New Braunfels Herald Zeitung, April 24, 1997

New Braunfels Herald Zeitung

April 24, 1997

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Issue date: Thursday, April 24, 1997

Pages available: 24

Previous edition: Wednesday, April 23, 1997

Next edition: Friday, April 25, 1997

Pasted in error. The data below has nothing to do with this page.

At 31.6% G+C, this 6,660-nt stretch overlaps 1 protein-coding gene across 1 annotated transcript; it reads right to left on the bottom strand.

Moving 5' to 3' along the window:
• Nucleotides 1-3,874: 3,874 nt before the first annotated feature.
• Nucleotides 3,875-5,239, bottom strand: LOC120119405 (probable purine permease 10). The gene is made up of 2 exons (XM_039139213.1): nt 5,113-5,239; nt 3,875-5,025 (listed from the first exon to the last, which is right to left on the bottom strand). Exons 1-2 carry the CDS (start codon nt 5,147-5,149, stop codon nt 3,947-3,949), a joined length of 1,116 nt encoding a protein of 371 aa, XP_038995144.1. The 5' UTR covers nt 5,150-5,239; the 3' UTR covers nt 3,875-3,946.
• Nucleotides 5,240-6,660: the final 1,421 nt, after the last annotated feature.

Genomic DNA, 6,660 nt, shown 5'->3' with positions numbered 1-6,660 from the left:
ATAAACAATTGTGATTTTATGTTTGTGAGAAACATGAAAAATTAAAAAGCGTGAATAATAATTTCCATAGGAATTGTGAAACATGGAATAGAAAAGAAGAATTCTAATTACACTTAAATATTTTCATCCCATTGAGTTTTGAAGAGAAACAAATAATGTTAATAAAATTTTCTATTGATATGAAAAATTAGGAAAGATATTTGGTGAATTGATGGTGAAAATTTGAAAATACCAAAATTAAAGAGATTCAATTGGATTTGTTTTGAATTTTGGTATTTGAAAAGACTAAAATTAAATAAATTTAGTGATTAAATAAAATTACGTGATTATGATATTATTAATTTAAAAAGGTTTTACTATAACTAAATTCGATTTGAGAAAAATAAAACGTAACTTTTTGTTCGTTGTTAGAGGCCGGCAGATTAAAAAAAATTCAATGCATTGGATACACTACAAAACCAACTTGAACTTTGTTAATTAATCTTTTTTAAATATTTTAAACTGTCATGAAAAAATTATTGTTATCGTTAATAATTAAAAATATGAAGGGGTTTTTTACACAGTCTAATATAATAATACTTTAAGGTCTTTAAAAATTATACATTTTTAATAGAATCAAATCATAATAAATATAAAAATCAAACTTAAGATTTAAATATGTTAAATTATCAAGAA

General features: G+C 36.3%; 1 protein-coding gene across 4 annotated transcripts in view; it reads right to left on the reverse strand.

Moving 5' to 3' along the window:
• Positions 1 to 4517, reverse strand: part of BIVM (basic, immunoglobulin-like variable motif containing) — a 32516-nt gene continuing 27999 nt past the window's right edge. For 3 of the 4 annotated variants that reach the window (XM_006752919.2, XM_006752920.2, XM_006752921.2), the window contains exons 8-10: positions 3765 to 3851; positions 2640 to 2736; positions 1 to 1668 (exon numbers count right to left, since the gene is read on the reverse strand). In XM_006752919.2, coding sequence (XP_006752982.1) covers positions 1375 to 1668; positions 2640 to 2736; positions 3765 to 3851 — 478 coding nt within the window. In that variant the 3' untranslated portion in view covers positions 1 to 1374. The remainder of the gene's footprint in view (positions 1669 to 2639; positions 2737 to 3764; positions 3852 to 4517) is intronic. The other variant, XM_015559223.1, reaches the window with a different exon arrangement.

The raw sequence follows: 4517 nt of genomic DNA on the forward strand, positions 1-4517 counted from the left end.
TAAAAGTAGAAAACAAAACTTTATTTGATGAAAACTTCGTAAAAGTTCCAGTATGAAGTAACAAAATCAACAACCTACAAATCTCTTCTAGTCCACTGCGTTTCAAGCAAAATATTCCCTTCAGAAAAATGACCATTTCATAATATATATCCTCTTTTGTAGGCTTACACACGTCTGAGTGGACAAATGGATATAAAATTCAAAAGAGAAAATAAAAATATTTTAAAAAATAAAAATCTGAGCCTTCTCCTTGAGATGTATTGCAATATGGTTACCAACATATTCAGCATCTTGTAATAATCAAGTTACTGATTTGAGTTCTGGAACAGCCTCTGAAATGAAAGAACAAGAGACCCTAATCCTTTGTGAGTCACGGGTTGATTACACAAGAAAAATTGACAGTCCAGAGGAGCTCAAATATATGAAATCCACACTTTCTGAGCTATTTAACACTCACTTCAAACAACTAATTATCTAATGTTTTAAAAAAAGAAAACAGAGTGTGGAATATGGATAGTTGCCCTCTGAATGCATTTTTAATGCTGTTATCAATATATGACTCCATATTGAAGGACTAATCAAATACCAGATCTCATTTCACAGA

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New Braunfels Herald Zeitung (Newspaper) - April 24, 1997, New Braunfels, Texas Walker wins fourth regional golf title. See Page so CHH New Braunfels Herald rh BU^sr'nxuKUPum-xsv 262/ K YAH1JKLL Mli El A SO, TX 79*03 12 pages in one section ■ Thursday, April 24,1997 Serving Comal County and surrounding areas for more than 145 years ■ Home of Maria Garza ung Vol. 145, No. 116Inside Editorial........................................4 Sports......................................7 Comics.........................................8 Market Place.............................9-12 Dear Abby......................................3 StammtischBirthday wishes from the Herald-Zeitung! The New Braunfels Herald-Zeitung extends birthday wishes to: Maria “DP’ Garza, Charles Orsag II, Joe Roberts, Cynthia Fitzsimmons, Roy G. Young, Peter UUoa, Amelia Garza, Veronica Ozuna, Zackary Whitehead (ll years old), Joey Judldns (14 years old). Happy anniversary wishes go to: Rocky and Kathy Rust (21 years), Gary and Julie Erben (21 years), Walter and Dorothy Mueller (43 years). To have a birthday or anniversary listed here, call 625-9144. River Information Comal River — 270 cubic feet per second, same as Wednesday. Edwards Aquifer Panther Canyon Well —624.98 feet above sea level, down. 02. Canyon Dam discharge — 1,429 cfs Canyon Lake inflow — 686 Canyon Lake level — 910 feet above sea level. (Above conservation pool.) The U.S. Army Corps of Engineers is reducing the Canyon Lake outflow to BOO cfs by 11 a.m. today. The outflow wW be reduced to 700 cfs by the weekend. New Braunfels Utilities NSU reports pumping 7.194 million gallons of surface water Wednesday, and 1.529 million galons of wed water were used.Bridge at Cinene open today The Canyon Lake release rate will be reduced to 800 cubic fee per second by 11 a m today, according to the U.S Army Corps of Engineers. The Guadalupe River bridge at Gruene will be open today.Nominations sought for lawman off the year The New Braunfels Breakfast Lions seek nominations for the 1996 "Ed Murphy Memorial Award — Lawman of the Year.” Residents wishing to nominate a law enforcement officer for the award may pick up applications from 8 a.m. to noon and from 1 to 5 p.m. Monday through Friday at the Law Office of Ronald Zipp, 384 Landa St. Completed nomi nations must be returned to the law office by 5 p.m. April 30.Fiw« immunizations at ScNKterbahn Schlitterbahn and the Texas Department of Health will sponsor a free immunization clinic from 10 a.m. to 1 p.m. Saturday at the Rapids pavailion next to Schlitterbahn’s Blastenhoff section. Needed vaccinations will be given to children through age 17. Each child vaccinated will receive free admission to Schlitterbahn. For information call (800) 252-9152.Bluebonnet Country Music Fest Saturday The first annual Bluebonnet Country Music Fest to benefit the Comal County Senior Center will be noon to midnight Saturday. The dance at 9 p.m. wil feature Clay Blaker and the Texas Honky Tonk Band There will be barbecue, beer, great food and baked goods, as wel as face painting, live and silent auctions, country and line dane ing available all day.Water safety class Saturday at TCO Texas Lutheran University is offering a Red Cross water safe ty instructor's course beginning at 8:30 a m. Saturday at the rec/pool area. The cost is $90 For more information contact Keith Skogman at (210) 620 5303. City charts enhanced airport operations By ABE LEVY Staff Writer City airport officials are proposing that the City Council approve a plan to build a fixed based operation that would sell fuel and oil and provide a pilot lounge at the New Braunfels Municipal Airport. The move would aim to promote the city to travelers and prospective industries. The city-owned facility could generate as much as $ 100,000 to $200,000 in profit the first year, and those funds would be returned to the Airport Enterprise Fund, City Airport Manager Darrell Phillips said. That fund, which currently has about $500,000, is the sole source of revenue for the airport and is supported by rental income, an agricultural lease, I percent of the gross receipts, on all commercial activities and a 7-cent fuel flow fee. Phillips said the project could cost about $200,000 but with the location a ill M |jit* BB . still undecided and final fuel service providers not selected, the estimate could change. The plan will go before the City Council this Monday and, if Darrell Phillips approved, construction would begin in about one month with the grand opening possibly in October, Phillips said. Currently Brauntex Aviation, owned by Bayliss Harriss, is the only fuel supplier at the airport. Calls to Harriss Wednesday and Thursday morning were not returned. City officials hope to break into the airport fuel market by offering low-cost fuel service 24 hours a day with a credit card machine. The revenue, city officials said, will keep the city from subsidizing the air port fund with taxpayer money. “The idea of the project was something to provide for extra revenue,” Phillips said. “I just want to see the operation pay for our needs and develop in the future.” Phillips said the proposed FBO would provide an alternative to private services, which will continue to be welcome at the airport. Most of the airport users are local business officials of large industries such as the Wal-Mart Distribution Center or the Coleman Company. The city already has been planning to build a city-owned terminal at the airport with a 50-percent matching grant from the Texas Department of Transportation. The terminal is scheduled for completion by 1999 and would cost about $300,000, city officials said. NEW BRAUNFELS MUNICIPAL AIRPORT SERVICES H The facility has three runways that are each about 5,000-feet long and between 100-to 150-feet wide. ■ The airport includes a terminal building, restaurant, 58 T-hangars, six hangars for aircraft maintenance and repairs, two hangars for storage and tie-downs for more than 40 aircraft. Parking spaces allow for a total of 123 vehicles. ■ The National Weather Service built a station that services the South and Central Texas region. ■ The airport is the primary facility for business aircraft from New Braunfels and Seguin and also serves training flights from San Antonio and Bexar County. ■ The airport captured 4.5 to 5.5 percent of the San Antonio Metropolitan Statistical Area, including corporate uses by Wal-Mart Distribution Center, Glastron Manufacturing, West Point Pepperell Textile Factories and Outlet Mall, ADM, General Portland, Parker Brothers, 3-M, each from the New Braunfels area, and Holly Farms, Motorola and SMI, Inc. from Seguin, according to a 1985 Texas Aeronautics Commission Study. % Source: New Braunfels Airport Master Plan, 1990 Building boom hterald-Zmtung photo by Michael Camail Jesse Schievetbien and Leigh Purtle of JAS Construction put the roof frame on a new home in one of the moat developed areas of New Braunfels on Dustin Cade Road. Council plans to make more room for growth By ABE LEVY Staff Writer New Braunfels city officials said they are working on a plan to annex about 8 square miles of land inside its extraterritorial jurisdiction to prepare for the future development of the city. The proposal including the three sections of land will likely go before the Planning and Zoning Commission in June, City Planning Director Harry Bennett said. Bennett said the commission discussed the proposed sites during a December meeting and forwarded them as non-action items to the City Council, which showed no opposition, Bennett said. The proposed sections are primarily undeveloped and include: ■ 3 square miles south of County Line Road in Guadalupe County. This section already has water and sewer connections from New Braunfels Utilities and electric service comes from Guadalupe Valley Electric Cooperative. ■ 3 square miles northeast of the city limits bounded by Interstate 35, Kowald Lane, FM I IGI and Kohlenberg Road. This section does not include Wal-Mart Distribution Center, which is not included in the plan according to an agreement with the city. ■ 2 square miles northeast of the city limits and north of the Lifehaus Park in Comal County. This area is bounded by Goodwin Lane, Con PROPOSED ANNEXATION loop 33 rads Road and 1-35. The costs of incorporating would be minimal, city officials said, because most of the area in Comal County is vacant farmland and the area in Guadalupe County borders County Line Road where a new tire station recently was built, police already patrol and utility water connections are built. City officials said they would not have a cost estimate until department heads and other parties add their input after reviewing copies of the proposal. Moreover, if the areas were approved, they would not extend the ETJ of the city into other ETJs of bordering cities, Bennett said. The city’s ETJ extends 2 miles from the city limits and is subject to city subdivision policies but not its zoning ordinance, Bennett said. The city voluntarily annexed an area including Newk’s Tennis Ranch and T-Bar-M Tennis and Conference Center on Highway 46 three years ago. According to state law the city can annex IO percent of its 27.6 square acres or roll over that amount each year up to 30 percent. This year the city hopes to end three years of waiting to manage growth better. “You do annexation not necessarily for growth but for control,” Bennett said. “Annexation gives us that additional control for zoning. The concern we have is ‘Do we want development just to happen?’ Hut's why we’re looking at those areas.” Bennett said the proposed areas arc preliminary and could be reduced after public hearings and review by the planning commission and city council. lf the areas meet approval by both those boards, the land could be annexed as soon as December, he said, in which case the city would not collect property taxes until 1999. Within 60 days after the effective date of annexation, the city would be required to provide: ■ police and fire protection ■ solid waste collection ■ street lighting and maintenance of roads ■ maintenance of parks, playgrounds, swimming pools and any other publicly owned facility, building or service The proposed land would be introduced as agricultural zoning until further requests are made, Bennett said. Still, because the land in Comal County is situated near existing industry development, it could be used to attract more industries and growth near the New Braunfels Municipal Airport, Bennett said. Charges expected in hazing incident By ABE LEVY Staff Writer County Attorney Bill Reinter said that only a misdemeanor assault charge would be filed against a student involved in a hazing incident at Canyon High School because the alleged victims told investigators no sexual assault occurred. Original complaints by parents of the alleged victims indicated that coat hangers had been used to sexually assault some athletes as part of a hazing ritual in October and January. School officials have said that they did not find out about the hazing incidents until late March, when parents complained. Two sets of parents then filed formal complaints with the New Braunfels Police on April 7 and 9. Reimer said he initially received one of the reports because it showed the incident could be a second-degree felony charge of sexual assault. After interviewing the victims, Reimer said he concluded that the offense was not a sexual assault or any other higher degree of assault. He said one of the mother’s wanted more severe charges pursued but that he could not unless the victims were willing to reveal more details. “One lady in particular felt it should be more severe but I told her unless your son is willing to disclose this, we’re stuck,” he said. Reimer said he expected the simple assault charge, a class C misdemeanor, to be filed today in Municipal Court. Comal Independent School District officials last week announced that they had disciplined nine students and one coach after the school ended its investigation of the hazing. A Class C assault charge carries up to a $500 fine, but no chance for jail time. Police said they have been waiting on parents to sign the complaint in order for the Municipal Court Prosecutor Bruce Boyer to pursue charges Boyer said he told parents that he needed a specific date for the alleged assaults before he could prosecute. “We have to be able to prove not within a month,” he said. “We have to have something more specific than that.” “I don’t view Municipal Court to clean up the community,” he said. “(The disciplined students) certainly had punishment to some extent imposed by the school district. I don’t go looking for a person to file a complaint.” Turn to Hazing, Page 2AImmunize children and get into Schlitterbahn free. See Page 2. J ;